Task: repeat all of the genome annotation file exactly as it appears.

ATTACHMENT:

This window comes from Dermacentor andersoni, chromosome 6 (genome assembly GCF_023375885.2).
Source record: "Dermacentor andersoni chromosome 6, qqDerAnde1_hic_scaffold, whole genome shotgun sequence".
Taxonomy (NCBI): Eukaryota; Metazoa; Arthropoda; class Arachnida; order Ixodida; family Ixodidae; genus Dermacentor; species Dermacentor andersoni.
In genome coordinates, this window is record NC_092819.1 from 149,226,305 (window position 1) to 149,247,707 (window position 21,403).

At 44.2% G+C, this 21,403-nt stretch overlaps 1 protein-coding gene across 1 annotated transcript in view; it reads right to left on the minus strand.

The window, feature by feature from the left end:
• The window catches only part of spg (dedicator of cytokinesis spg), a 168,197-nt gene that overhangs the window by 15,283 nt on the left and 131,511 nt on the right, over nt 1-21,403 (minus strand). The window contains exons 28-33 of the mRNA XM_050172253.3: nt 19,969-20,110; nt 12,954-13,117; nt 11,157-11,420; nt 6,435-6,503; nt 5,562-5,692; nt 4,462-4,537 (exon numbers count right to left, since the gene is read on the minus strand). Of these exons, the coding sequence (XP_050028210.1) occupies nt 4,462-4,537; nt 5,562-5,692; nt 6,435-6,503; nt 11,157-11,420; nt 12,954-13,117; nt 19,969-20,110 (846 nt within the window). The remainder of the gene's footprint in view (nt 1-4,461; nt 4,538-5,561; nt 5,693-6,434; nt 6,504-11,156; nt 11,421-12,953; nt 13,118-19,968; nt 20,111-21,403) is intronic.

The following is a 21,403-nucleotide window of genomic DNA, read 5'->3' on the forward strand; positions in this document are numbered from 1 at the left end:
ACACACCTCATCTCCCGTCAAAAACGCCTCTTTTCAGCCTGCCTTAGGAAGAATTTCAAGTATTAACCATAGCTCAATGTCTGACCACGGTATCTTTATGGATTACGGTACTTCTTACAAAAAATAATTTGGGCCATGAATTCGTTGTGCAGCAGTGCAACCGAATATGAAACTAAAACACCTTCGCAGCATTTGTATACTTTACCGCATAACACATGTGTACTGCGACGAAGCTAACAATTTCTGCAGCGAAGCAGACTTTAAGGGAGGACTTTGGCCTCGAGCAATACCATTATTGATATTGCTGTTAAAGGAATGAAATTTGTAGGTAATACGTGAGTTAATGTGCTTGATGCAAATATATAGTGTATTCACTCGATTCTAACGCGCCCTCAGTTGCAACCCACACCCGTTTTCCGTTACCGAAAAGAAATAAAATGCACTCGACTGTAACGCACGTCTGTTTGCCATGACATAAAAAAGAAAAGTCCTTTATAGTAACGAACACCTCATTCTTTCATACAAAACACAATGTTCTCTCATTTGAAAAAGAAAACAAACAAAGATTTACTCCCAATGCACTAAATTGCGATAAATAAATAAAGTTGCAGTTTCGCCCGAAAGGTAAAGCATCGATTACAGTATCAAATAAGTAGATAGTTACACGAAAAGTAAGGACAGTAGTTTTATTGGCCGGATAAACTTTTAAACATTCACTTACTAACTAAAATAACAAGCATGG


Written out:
This window comes from Dermacentor andersoni, chromosome 6 (genome assembly GCF_023375885.2).
Source record: "Dermacentor andersoni chromosome 6, qqDerAnde1_hic_scaffold, whole genome shotgun sequence".
Taxonomy (NCBI): Eukaryota; Metazoa; Arthropoda; class Arachnida; order Ixodida; family Ixodidae; genus Dermacentor; species Dermacentor andersoni.
In genome coordinates, this window is record NC_092819.1 from 149,226,305 (window position 1) to 149,247,707 (window position 21,403).

At 44.2% G+C, this 21,403-nt stretch overlaps 1 protein-coding gene across 1 annotated transcript in view; it reads right to left on the minus strand.

The window, feature by feature from the left end:
• The window catches only part of spg (dedicator of cytokinesis spg), a 168,197-nt gene that overhangs the window by 15,283 nt on the left and 131,511 nt on the right, over nt 1-21,403 (minus strand). The window contains exons 28-33 of the mRNA XM_050172253.3: nt 19,969-20,110; nt 12,954-13,117; nt 11,157-11,420; nt 6,435-6,503; nt 5,562-5,692; nt 4,462-4,537 (exon numbers count right to left, since the gene is read on the minus strand). Of these exons, the coding sequence (XP_050028210.1) occupies nt 4,462-4,537; nt 5,562-5,692; nt 6,435-6,503; nt 11,157-11,420; nt 12,954-13,117; nt 19,969-20,110 (846 nt within the window). The remainder of the gene's footprint in view (nt 1-4,461; nt 4,538-5,561; nt 5,693-6,434; nt 6,504-11,156; nt 11,421-12,953; nt 13,118-19,968; nt 20,111-21,403) is intronic.

The following is a 21,403-nucleotide window of genomic DNA, read 5'->3' on the forward strand; positions in this document are numbered from 1 at the left end:
ACACACCTCATCTCCCGTCAAAAACGCCTCTTTTCAGCCTGCCTTAGGAAGAATTTCAAGTATTAACCATAGCTCAATGTCTGACCACGGTATCTTTATGGATTACGGTACTTCTTACAAAAAATAATTTGGGCCATGAATTCGTTGTGCAGCAGTGCAACCGAATATGAAACTAAAACACCTTCGCAGCATTTGTATACTTTACCGCATAACACATGTGTACTGCGACGAAGCTAACAATTTCTGCAGCGAAGCAGACTTTAAGGGAGGACTTTGGCCTCGAGCAATACCATTATTGATATTGCTGTTAAAGGAATGAAATTTGTAGGTAATACGTGAGTTAATGTGCTTGATGCAAATATATAGTGTATTCACTCGATTCTAACGCGCCCTCAGTTGCAACCCACACCCGTTTTCCGTTACCGAAAAGAAATAAAATGCACTCGACTGTAACGCACGTCTGTTTGCCATGACATAAAAAAGAAAAGTCCTTTATAGTAACGAACACCTCATTCTTTCATACAAAACACAATGTTCTCTCATTTGAAAAAGAAAACAAACAAAGATTTACTCCCAATGCACTAAATTGCGATAAATAAATAAAGTTGCAGTTTCGCCCGAAAGGTAAAGCATCGATTACAGTATCAAATAAGTAGATAGTTACACGAAAAGTAAGGACAGTAGTTTTATTGGCCGGATAAACTTTTAAACATTCACTTACTAACTAAAATAACAAGCATGG